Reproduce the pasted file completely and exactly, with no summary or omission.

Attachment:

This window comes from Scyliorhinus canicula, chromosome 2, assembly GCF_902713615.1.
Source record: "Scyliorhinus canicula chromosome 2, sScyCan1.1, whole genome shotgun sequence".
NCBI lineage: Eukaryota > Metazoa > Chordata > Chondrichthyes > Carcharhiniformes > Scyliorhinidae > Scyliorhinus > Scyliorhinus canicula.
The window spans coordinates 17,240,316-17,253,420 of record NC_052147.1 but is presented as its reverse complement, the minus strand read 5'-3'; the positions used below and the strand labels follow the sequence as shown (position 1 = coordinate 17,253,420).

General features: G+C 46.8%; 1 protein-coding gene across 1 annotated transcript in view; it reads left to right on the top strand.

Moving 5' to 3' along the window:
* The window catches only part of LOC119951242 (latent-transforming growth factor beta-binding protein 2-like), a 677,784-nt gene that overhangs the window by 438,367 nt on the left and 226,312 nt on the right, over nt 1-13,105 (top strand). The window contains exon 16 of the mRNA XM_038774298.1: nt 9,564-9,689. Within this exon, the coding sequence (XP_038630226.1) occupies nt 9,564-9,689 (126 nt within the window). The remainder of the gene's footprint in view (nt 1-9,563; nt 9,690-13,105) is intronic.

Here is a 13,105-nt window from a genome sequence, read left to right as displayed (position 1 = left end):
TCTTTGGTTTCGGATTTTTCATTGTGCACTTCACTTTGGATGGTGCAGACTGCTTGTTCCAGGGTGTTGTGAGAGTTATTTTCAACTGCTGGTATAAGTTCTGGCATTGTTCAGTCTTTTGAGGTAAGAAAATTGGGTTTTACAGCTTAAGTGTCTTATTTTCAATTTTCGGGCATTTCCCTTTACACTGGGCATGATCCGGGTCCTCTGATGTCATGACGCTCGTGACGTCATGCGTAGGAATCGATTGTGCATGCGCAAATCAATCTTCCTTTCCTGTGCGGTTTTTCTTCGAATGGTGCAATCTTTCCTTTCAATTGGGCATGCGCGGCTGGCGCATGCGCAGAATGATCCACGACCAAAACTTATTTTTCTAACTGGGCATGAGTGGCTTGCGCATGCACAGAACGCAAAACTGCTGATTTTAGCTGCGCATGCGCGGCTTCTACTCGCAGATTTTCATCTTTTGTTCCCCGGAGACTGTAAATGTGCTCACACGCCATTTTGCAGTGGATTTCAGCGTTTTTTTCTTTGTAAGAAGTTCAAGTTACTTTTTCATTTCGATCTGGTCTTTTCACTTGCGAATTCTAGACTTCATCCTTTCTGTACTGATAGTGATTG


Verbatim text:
This window comes from Scyliorhinus canicula, chromosome 2, assembly GCF_902713615.1.
Source record: "Scyliorhinus canicula chromosome 2, sScyCan1.1, whole genome shotgun sequence".
NCBI lineage: Eukaryota > Metazoa > Chordata > Chondrichthyes > Carcharhiniformes > Scyliorhinidae > Scyliorhinus > Scyliorhinus canicula.
The window spans coordinates 17,240,316-17,253,420 of record NC_052147.1 but is presented as its reverse complement, the minus strand read 5'-3'; the positions used below and the strand labels follow the sequence as shown (position 1 = coordinate 17,253,420).

General features: G+C 46.8%; 1 protein-coding gene across 1 annotated transcript in view; it reads left to right on the top strand.

Moving 5' to 3' along the window:
* The window catches only part of LOC119951242 (latent-transforming growth factor beta-binding protein 2-like), a 677,784-nt gene that overhangs the window by 438,367 nt on the left and 226,312 nt on the right, over nt 1-13,105 (top strand). The window contains exon 16 of the mRNA XM_038774298.1: nt 9,564-9,689. Within this exon, the coding sequence (XP_038630226.1) occupies nt 9,564-9,689 (126 nt within the window). The remainder of the gene's footprint in view (nt 1-9,563; nt 9,690-13,105) is intronic.

Here is a 13,105-nt window from a genome sequence, read left to right as displayed (position 1 = left end):
TCTTTGGTTTCGGATTTTTCATTGTGCACTTCACTTTGGATGGTGCAGACTGCTTGTTCCAGGGTGTTGTGAGAGTTATTTTCAACTGCTGGTATAAGTTCTGGCATTGTTCAGTCTTTTGAGGTAAGAAAATTGGGTTTTACAGCTTAAGTGTCTTATTTTCAATTTTCGGGCATTTCCCTTTACACTGGGCATGATCCGGGTCCTCTGATGTCATGACGCTCGTGACGTCATGCGTAGGAATCGATTGTGCATGCGCAAATCAATCTTCCTTTCCTGTGCGGTTTTTCTTCGAATGGTGCAATCTTTCCTTTCAATTGGGCATGCGCGGCTGGCGCATGCGCAGAATGATCCACGACCAAAACTTATTTTTCTAACTGGGCATGAGTGGCTTGCGCATGCACAGAACGCAAAACTGCTGATTTTAGCTGCGCATGCGCGGCTTCTACTCGCAGATTTTCATCTTTTGTTCCCCGGAGACTGTAAATGTGCTCACACGCCATTTTGCAGTGGATTTCAGCGTTTTTTTCTTTGTAAGAAGTTCAAGTTACTTTTTCATTTCGATCTGGTCTTTTCACTTGCGAATTCTAGACTTCATCCTTTCTGTACTGATAGTGATTG